Tuesday, March 29, 2011


One thing that's irked me a bit of late is the unselfconsciously positive coverage of the rebels.

The same images that are taken to be "negative" in other contexts (I'm thinking especially of Palestine), such as young men shouldering missile launchers and even younger boys playing on wrecked tanks and flashing victory signs---are suddenly "good" in Libya. On NPR a few nights ago, they interviewed someone whose brother had driven a truck of propane tanks through the gate to a Libyan army base, killing himself but blasting an opening for others to use to attack. The brother was treated as an unqualified hero.

I want to be clear. My problem isn't so much that the rebels are treated as heroes---I find them heroic myself, on the whole. Or that Palestinian violence is treated with skepticism. Violence should always be treated with skepticism. Rather, I find it disturbing that the news media's sympathies, it's circle of what it treats as heroic and what it treats as deserving of suspicion or, worse, as pathological, is so determined by prevailing foreign policy opinion in the U.S.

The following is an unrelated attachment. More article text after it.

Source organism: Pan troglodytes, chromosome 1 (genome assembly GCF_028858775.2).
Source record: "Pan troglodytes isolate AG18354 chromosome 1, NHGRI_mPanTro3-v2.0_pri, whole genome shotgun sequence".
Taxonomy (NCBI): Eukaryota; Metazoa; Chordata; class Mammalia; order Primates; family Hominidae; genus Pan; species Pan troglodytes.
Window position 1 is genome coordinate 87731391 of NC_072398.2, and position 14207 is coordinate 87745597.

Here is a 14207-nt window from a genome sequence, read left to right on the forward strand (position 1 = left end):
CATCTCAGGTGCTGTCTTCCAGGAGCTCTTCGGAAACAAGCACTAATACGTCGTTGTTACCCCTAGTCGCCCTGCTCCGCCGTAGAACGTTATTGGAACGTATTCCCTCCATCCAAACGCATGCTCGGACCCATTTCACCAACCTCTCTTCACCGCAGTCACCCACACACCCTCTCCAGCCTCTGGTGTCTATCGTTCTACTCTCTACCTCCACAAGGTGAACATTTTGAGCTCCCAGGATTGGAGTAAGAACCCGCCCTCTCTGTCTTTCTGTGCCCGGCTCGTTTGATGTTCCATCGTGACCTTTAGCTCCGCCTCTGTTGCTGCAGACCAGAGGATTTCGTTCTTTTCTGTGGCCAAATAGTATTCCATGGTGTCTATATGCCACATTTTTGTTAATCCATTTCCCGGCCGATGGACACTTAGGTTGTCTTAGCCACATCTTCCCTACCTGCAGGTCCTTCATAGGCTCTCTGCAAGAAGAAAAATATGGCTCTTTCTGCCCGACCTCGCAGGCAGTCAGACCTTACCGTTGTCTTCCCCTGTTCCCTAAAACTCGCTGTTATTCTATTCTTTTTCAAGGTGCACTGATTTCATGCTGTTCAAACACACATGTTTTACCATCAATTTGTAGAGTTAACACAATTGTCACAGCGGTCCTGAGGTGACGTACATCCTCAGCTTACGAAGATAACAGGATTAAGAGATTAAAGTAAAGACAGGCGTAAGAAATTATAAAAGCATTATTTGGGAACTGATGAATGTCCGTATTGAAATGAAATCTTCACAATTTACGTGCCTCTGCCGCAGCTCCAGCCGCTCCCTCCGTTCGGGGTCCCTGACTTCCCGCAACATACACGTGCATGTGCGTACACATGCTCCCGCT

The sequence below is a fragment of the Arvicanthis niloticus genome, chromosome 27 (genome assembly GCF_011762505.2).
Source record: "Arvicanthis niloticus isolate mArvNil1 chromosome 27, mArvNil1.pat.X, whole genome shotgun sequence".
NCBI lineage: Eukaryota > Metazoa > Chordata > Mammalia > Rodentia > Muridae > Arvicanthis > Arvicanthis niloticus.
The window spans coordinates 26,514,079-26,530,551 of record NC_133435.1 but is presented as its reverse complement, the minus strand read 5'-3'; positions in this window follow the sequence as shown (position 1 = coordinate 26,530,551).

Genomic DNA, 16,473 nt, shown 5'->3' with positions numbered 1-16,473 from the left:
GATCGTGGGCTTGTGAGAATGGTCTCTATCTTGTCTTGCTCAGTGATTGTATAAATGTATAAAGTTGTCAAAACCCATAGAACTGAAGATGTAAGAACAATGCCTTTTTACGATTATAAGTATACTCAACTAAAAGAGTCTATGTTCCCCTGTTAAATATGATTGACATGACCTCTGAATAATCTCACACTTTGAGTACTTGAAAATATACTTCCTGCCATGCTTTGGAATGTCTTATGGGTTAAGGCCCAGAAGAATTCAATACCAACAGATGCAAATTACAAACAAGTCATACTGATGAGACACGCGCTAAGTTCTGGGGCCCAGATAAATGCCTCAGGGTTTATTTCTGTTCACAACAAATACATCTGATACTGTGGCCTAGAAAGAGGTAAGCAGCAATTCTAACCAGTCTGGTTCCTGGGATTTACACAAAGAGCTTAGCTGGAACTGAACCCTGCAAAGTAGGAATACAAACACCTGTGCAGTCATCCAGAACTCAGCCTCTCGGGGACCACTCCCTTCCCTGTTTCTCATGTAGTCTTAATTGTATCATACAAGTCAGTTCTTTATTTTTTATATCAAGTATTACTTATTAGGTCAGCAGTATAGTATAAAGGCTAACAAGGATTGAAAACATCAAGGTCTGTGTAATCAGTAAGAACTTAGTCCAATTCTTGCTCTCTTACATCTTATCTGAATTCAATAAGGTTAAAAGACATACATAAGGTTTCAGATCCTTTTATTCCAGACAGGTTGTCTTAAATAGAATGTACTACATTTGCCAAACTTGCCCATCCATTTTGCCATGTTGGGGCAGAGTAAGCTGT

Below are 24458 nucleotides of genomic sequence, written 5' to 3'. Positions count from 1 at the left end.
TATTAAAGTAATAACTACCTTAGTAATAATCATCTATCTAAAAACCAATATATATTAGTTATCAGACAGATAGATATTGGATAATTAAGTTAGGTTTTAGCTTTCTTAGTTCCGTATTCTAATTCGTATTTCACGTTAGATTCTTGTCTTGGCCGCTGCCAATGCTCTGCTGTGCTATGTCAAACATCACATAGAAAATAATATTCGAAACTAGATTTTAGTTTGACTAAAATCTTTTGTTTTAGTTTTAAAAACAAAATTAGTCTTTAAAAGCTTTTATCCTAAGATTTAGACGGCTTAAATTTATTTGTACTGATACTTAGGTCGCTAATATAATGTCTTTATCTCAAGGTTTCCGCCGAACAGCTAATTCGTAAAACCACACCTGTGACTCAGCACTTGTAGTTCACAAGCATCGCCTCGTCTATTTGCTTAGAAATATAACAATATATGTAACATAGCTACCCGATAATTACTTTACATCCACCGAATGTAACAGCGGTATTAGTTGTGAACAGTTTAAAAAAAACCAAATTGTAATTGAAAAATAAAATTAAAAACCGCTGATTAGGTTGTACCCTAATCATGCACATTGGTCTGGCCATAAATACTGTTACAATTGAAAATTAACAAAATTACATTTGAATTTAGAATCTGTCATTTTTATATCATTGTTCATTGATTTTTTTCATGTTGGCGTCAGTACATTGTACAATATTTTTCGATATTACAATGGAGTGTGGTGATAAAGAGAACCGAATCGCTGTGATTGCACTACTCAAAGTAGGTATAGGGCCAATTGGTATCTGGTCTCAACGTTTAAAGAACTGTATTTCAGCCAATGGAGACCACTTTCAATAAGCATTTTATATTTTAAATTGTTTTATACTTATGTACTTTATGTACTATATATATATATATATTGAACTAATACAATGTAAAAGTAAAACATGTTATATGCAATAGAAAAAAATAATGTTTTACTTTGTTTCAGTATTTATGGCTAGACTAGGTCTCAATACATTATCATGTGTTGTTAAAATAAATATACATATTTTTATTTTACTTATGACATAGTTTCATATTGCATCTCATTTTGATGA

Thursday, March 17, 2011


I'm conflicted about the prospect of a no fly zone over Libya. Leaving aside the hypocrisy of the U.S. pursuing such a policy while it tacitly supports Saudi Arabia's suppression of protesters in Bahrain---which is irrelevant as far as Libyans are concerned---what does it mean to take sides in a Civil War? A "no fly zone," after all, requires at least the destruction of air bases and anti-aircraft installations before it can commence. It's war.

But.. that said, it is immensely gratifying to see that this U.S. administration takes it for granted that any decision to enforce a no fly zone must be preceded by Chapter VII resolution from the UN Security Council and that key regional players, importantly the Arab League, not NATO, need to be on board first. This is an important step toward getting basic norms of multilateralism and obedience of international law back into the bloodstream of U.S. foreign policy.